The California Countywide Foster Youth Services Program is based on Assembly Bill 490, and follow-up legislation, to provide education support for students living in foster care placements ages 4 - 21. The County Office of Education provides assistance to school districts, child welfare, probation, CASA, local colleges and various other foster youth serving community agencies. Students living in foster care is defined as any child who has been removed from the custody of their parent(s) or guardian(s) by the juvenile court, and placed in a group home or foster home. The child is under the direct supervision of a county social worker or probation officer. A county coordinator works with school district and agency staff to track and serve students living in foster care placements for academic success. Each school district is required to appoint a district liaison to coordinate foster youth services.
Rowland Unified School District Foster Liaison: Laurel Estrada firstname.lastname@example.org 626-854-2228 x1785
Foster Community Liaison: Julio Pimentel jpimentel@@rowlandschools.org 626-854-2228 x1792
Legal Definition: If a child enrolling in schools resides in a foster care home, school staff must immediately enroll the child, even if the foster parent or guardian is unable to produce records, clothing or supplies required for enrollment. This includes previous academic records, medical records, proof of residency, school uniforms or any other required documents. EC 48853.5(d)(4)(B)
Application: Foster parents must still submit all required documents, but children may not be denied access to school in the interim. Registrars may ask for documentation showing the child has been removed from their home and placed in foster care. Some exceptions to these rules may apply due to confidentiality and safety of all parties. Please contact the district liaison with questions.
Legal Definition: At the initial detention or placement, or any subsequent change in residential placement of a foster child, the local educational agency serving the foster child shall allow the foster child to continue his or her education in the school of origin for the duration of the school year if remaining in that school is in the child's best interest. EC 48853.5(d)(1)
Application: If a child is removed from their home an placed in foster care outside the attendance area for a school site, the child has a right to remain in their school. Updated legislation allows them to stay in their school of origin for the duration of their foster care placement, if it is determined to be in their best interest. For students in foster care, a residential change does not necessarily signal a school change. Decisions made in the child's best interest are done by staff from child welfare and the school.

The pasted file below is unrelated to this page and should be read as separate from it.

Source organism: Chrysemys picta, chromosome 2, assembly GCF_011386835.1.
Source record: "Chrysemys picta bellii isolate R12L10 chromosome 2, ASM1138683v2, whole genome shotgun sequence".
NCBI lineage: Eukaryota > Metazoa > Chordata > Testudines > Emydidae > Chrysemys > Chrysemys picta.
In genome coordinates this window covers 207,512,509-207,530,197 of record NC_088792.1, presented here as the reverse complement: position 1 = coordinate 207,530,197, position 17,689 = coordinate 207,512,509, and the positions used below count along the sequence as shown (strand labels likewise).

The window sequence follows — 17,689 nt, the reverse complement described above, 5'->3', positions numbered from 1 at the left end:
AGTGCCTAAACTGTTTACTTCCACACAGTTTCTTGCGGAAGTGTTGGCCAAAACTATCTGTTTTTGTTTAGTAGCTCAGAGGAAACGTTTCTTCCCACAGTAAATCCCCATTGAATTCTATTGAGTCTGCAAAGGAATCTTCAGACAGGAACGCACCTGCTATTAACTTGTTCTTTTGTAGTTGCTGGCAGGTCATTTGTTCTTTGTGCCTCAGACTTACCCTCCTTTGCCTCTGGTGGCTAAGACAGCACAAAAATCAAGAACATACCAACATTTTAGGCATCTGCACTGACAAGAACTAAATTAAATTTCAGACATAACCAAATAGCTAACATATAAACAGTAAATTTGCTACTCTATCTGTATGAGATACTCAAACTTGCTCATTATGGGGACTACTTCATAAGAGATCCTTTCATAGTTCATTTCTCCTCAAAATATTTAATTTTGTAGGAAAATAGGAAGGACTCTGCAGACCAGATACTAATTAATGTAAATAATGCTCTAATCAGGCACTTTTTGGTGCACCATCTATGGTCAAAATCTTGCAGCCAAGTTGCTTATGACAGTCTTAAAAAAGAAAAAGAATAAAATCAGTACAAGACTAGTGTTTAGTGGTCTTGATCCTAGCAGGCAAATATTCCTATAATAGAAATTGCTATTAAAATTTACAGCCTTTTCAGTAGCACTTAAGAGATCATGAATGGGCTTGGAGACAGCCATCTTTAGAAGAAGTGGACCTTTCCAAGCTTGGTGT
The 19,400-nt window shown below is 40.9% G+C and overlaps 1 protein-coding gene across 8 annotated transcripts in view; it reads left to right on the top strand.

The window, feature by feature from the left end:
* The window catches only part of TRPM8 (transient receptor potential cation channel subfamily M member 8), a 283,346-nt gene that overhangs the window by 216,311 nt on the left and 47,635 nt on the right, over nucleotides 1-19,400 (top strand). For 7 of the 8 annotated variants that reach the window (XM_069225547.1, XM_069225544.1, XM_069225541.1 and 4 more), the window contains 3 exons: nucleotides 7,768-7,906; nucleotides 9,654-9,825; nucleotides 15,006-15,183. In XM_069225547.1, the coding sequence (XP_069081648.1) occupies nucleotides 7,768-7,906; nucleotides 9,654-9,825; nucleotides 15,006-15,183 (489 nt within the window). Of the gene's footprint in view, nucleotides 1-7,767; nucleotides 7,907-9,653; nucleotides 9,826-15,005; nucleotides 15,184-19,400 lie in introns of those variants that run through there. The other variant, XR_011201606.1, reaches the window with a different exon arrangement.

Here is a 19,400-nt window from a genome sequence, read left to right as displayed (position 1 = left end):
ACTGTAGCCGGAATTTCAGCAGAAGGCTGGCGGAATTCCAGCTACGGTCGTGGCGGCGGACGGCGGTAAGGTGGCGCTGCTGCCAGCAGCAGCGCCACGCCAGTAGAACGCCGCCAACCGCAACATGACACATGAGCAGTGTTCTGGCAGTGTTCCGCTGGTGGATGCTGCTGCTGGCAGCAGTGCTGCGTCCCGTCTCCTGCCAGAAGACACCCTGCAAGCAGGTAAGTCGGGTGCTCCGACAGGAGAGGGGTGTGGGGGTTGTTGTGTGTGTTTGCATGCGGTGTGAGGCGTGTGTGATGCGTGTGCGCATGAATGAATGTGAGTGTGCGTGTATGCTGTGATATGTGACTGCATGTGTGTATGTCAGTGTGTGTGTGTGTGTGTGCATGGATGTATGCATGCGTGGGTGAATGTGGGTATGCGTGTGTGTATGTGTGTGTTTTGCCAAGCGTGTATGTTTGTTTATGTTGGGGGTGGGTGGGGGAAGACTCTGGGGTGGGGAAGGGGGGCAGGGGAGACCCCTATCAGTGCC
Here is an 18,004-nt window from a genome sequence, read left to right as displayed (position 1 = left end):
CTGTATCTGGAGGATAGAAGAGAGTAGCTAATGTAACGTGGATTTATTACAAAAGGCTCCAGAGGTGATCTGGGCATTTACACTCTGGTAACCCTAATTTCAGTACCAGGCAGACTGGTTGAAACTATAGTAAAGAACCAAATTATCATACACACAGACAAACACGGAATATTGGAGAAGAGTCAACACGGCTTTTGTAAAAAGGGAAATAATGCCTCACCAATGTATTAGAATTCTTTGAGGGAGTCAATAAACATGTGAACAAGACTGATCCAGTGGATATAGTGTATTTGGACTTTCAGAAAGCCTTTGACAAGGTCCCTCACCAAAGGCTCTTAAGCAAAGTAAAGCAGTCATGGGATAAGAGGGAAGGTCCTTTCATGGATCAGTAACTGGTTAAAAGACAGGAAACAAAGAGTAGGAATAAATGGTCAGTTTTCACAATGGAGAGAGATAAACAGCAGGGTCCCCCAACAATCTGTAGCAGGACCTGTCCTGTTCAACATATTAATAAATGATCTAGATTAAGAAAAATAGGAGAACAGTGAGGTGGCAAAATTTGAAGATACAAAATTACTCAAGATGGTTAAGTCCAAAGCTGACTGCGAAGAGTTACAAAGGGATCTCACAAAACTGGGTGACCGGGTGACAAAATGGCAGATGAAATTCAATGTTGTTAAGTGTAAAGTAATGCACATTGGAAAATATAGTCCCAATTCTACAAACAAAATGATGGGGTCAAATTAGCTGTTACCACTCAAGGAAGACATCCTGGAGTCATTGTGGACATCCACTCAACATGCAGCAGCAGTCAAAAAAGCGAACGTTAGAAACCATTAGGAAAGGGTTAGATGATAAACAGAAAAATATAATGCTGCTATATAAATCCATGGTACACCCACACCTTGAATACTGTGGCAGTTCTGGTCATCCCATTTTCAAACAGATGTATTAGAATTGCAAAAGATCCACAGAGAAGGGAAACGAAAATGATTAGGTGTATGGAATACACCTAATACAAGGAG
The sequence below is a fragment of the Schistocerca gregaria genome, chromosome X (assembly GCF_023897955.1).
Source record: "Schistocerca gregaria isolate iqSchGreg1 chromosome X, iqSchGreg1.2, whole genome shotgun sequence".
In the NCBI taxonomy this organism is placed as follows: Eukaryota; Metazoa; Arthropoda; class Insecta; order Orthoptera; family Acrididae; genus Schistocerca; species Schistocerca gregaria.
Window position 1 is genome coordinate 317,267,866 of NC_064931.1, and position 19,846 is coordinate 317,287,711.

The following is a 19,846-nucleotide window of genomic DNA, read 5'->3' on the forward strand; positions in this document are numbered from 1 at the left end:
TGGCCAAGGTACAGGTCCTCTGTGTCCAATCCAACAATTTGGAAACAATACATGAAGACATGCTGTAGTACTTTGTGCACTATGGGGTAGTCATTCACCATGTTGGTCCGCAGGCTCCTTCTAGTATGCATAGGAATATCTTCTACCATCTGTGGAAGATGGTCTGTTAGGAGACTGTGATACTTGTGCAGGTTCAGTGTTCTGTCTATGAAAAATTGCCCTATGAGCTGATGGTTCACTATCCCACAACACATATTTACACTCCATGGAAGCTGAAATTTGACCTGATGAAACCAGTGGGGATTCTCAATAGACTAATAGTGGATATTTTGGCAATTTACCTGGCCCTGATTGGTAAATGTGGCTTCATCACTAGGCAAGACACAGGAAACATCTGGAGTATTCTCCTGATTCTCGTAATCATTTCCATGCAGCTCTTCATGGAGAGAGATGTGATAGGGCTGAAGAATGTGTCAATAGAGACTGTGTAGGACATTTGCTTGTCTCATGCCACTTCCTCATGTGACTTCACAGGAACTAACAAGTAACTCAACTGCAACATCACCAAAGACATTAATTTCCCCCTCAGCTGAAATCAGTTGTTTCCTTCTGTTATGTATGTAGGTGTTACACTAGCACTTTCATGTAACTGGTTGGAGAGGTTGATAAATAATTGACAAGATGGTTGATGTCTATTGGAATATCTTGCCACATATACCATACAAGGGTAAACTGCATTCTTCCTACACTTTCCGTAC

The Uninterrupted Scholars Act makes it easier for case workers to gain access to school records and allows them to disclose the information for the limited purpose of assisting a child in obtaining the educational services he or she needs. The USA Act strikes a balance, allowing schools to share information in a targeted way with child welfare agencies, while still protecting family rights and student confidentiality. Case workers need immediate access to education information to help foster youth succeed in school. Before the passage of the USA Act, students often suffered from delays while child welfare workers tried to access school records. The USA Act makes it easier for the child welfare agency to get the educational records that will tell them when a youth is struggling in school, so case workers can collaborate with educators on making instructional decisions for foster youth.
Each public school district and county office of education shall accept for credit full or partial coursework satisfactorily completed by a pupil while attending a public school, juvenile court school, or Nonpublic, nonsectarian school or agency. EC48645.5
Resources to Support Teens
College and Career
Summary: The California Fostering Connections to Success Act was signed into law September 30, 2010 through Assembly Bill (AB) 12 and become effective January 1, 2012. The bill and subsequent legislation allowed foster care for eligible youth to extend beyond age 18 up to age 21. Eligible foster youth are designated as "non-minor dependents" (NMDs). This legislation also recognized the importance of family and permanency for youth by extending payment benefits and transitional support services for the Adoption Assistance Program (AAP) and Kinship Guardianship Assistance Payment (Kin-GAP) Program. For more information on AB 12
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